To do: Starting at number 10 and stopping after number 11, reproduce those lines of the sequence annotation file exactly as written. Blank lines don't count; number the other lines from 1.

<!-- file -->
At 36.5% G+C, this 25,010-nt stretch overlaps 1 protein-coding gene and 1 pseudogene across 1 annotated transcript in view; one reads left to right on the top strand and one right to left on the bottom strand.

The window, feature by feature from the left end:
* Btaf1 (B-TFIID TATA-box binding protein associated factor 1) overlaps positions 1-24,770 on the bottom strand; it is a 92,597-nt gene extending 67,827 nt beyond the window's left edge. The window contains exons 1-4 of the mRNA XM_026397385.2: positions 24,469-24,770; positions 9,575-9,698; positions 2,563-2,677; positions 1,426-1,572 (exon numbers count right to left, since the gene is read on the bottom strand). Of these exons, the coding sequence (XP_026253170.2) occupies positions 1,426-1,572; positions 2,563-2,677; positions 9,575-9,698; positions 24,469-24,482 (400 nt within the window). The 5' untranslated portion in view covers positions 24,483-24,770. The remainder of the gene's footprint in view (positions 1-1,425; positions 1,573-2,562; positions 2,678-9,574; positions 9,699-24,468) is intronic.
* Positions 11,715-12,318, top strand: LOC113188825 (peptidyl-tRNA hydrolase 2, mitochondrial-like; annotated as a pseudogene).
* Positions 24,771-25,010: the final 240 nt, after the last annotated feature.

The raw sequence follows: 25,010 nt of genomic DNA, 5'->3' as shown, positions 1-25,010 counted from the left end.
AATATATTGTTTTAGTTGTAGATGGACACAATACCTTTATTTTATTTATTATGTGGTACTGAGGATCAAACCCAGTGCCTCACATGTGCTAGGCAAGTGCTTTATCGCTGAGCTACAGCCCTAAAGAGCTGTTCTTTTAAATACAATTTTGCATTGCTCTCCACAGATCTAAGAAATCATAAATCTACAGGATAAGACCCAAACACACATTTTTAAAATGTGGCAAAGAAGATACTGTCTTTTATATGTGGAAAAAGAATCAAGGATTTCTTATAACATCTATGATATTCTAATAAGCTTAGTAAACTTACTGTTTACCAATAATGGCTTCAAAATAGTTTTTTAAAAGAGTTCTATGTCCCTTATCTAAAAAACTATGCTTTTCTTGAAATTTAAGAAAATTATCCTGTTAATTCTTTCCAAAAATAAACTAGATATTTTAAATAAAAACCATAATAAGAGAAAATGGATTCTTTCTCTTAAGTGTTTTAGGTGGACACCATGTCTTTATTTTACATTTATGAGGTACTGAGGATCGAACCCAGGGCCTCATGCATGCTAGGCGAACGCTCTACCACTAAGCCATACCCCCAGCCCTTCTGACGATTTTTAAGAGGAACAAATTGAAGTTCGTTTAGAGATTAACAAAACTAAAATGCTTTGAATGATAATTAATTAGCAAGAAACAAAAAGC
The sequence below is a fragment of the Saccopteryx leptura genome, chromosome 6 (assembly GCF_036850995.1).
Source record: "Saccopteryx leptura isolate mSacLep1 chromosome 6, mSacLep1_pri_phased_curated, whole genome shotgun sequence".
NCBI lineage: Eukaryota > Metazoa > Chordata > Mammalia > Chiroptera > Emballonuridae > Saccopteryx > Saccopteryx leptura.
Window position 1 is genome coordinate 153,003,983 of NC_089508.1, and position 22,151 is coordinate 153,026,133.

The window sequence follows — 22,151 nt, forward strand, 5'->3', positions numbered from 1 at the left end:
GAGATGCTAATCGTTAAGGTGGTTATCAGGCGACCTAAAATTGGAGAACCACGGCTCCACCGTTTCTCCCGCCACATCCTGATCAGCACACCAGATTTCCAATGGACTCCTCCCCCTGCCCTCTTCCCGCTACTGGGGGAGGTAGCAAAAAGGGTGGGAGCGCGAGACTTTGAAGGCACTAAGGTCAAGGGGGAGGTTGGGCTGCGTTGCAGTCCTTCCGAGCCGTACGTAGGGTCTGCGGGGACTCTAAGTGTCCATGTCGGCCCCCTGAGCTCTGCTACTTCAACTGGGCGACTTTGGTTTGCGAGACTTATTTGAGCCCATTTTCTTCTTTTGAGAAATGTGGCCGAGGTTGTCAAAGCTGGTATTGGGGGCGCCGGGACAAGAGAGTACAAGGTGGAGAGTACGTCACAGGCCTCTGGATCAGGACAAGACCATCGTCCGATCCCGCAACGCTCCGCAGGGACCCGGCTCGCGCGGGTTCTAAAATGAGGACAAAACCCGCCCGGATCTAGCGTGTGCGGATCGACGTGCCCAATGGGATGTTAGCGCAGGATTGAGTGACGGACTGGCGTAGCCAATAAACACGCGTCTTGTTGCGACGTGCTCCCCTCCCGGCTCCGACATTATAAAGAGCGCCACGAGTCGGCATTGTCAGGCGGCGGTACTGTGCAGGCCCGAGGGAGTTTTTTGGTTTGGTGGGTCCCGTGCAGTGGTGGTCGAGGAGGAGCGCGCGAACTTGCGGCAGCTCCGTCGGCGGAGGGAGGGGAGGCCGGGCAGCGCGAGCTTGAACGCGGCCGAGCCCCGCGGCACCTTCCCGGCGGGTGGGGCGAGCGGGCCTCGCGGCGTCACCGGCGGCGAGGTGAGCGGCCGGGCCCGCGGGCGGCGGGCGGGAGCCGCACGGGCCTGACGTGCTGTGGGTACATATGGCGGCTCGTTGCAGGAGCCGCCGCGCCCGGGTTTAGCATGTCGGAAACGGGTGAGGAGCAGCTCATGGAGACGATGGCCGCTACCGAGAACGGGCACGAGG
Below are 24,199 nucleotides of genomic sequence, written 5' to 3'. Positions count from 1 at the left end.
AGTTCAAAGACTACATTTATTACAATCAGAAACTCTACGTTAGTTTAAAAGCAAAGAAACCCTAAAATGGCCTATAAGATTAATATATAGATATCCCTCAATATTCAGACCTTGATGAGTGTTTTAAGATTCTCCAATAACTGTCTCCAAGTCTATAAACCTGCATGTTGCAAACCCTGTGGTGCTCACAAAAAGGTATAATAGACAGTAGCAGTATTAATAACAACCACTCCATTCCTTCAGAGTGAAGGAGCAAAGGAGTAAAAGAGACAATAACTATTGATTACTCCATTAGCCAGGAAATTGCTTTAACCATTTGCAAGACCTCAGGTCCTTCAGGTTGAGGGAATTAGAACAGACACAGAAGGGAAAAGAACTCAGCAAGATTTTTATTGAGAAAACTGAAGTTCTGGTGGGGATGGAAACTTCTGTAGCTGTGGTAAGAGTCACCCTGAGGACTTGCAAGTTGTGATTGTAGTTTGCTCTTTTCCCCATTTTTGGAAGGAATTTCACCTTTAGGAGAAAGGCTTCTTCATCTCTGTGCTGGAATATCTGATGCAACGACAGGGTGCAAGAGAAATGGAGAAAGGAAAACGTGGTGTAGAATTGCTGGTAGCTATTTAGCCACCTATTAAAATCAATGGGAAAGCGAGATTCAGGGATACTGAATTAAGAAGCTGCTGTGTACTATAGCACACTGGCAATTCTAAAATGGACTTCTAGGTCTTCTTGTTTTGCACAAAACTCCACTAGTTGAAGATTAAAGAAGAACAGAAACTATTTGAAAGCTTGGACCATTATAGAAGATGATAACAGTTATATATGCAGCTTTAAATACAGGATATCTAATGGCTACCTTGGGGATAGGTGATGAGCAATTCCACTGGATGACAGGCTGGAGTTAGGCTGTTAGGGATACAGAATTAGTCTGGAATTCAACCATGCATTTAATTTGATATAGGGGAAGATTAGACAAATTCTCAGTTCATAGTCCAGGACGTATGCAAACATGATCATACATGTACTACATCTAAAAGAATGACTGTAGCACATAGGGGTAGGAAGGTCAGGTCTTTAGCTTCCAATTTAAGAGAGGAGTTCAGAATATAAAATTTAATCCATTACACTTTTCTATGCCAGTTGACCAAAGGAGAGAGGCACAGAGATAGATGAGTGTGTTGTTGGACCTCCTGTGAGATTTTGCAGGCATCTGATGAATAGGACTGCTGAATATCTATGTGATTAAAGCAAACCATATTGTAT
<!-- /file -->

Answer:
NCBI lineage: Eukaryota > Metazoa > Chordata > Mammalia > Chiroptera > Emballonuridae > Saccopteryx > Saccopteryx leptura.
Window position 1 is genome coordinate 153,003,983 of NC_089508.1, and position 22,151 is coordinate 153,026,133.